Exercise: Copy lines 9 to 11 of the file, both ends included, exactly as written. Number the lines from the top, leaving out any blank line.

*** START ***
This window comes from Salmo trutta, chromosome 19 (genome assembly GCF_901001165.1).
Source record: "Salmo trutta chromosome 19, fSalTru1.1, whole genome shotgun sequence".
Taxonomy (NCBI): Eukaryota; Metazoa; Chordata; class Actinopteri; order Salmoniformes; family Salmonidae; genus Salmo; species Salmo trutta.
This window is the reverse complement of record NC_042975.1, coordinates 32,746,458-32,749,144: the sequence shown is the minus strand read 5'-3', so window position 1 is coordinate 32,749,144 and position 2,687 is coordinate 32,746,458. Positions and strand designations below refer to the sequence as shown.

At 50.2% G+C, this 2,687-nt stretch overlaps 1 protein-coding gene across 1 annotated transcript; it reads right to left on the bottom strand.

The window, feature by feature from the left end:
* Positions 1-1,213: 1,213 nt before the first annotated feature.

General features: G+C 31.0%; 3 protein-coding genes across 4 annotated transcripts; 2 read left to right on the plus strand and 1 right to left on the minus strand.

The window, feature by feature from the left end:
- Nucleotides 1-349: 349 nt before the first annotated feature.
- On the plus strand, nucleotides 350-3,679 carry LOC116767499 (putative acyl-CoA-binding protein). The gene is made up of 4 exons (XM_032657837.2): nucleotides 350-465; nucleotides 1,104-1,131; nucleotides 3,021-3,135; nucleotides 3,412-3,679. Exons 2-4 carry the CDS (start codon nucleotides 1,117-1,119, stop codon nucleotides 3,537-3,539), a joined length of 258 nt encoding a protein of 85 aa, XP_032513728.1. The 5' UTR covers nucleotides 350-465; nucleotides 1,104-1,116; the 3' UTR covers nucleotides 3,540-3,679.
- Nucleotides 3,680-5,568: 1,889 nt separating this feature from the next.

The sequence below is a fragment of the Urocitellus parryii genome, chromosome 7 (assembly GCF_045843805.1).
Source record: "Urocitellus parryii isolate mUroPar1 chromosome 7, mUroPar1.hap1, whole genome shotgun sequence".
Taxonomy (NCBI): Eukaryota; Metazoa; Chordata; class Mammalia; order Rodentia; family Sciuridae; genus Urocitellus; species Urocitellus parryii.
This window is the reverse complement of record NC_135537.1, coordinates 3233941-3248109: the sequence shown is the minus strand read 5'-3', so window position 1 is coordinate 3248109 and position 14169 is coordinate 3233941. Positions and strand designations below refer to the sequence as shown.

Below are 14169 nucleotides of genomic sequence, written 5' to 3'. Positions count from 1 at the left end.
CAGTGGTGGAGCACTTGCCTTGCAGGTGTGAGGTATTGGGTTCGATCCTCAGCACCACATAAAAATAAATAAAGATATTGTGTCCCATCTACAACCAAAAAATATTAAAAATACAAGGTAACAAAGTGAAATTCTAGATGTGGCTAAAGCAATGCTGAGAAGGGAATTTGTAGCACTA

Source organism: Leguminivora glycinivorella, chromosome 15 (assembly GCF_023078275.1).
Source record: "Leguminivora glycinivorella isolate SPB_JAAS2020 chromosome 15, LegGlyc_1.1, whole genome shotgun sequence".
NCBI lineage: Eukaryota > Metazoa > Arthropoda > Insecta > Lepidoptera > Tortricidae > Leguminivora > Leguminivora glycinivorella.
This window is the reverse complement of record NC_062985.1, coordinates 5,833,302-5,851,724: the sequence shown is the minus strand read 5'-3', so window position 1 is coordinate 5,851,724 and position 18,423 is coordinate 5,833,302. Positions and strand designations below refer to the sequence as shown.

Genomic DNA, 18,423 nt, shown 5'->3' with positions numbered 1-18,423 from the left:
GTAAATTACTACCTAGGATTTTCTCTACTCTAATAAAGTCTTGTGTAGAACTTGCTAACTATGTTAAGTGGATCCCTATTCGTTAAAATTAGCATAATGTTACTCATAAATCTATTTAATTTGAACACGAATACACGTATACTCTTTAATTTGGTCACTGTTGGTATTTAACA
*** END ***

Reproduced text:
The window, feature by feature from the left end:
- Nucleotides 1-349: 349 nt before the first annotated feature.
- On the plus strand, nucleotides 350-3,679 carry LOC116767499 (putative acyl-CoA-binding protein). The gene is made up of 4 exons (XM_032657837.2): nucleotides 350-465; nucleotides 1,104-1,131; nucleotides 3,021-3,135; nucleotides 3,412-3,679. Exons 2-4 carry the CDS (start codon nucleotides 1,117-1,119, stop codon nucleotides 3,537-3,539), a joined length of 258 nt encoding a protein of 85 aa, XP_032513728.1. The 5' UTR covers nucleotides 350-465; nucleotides 1,104-1,116; the 3' UTR covers nucleotides 3,540-3,679.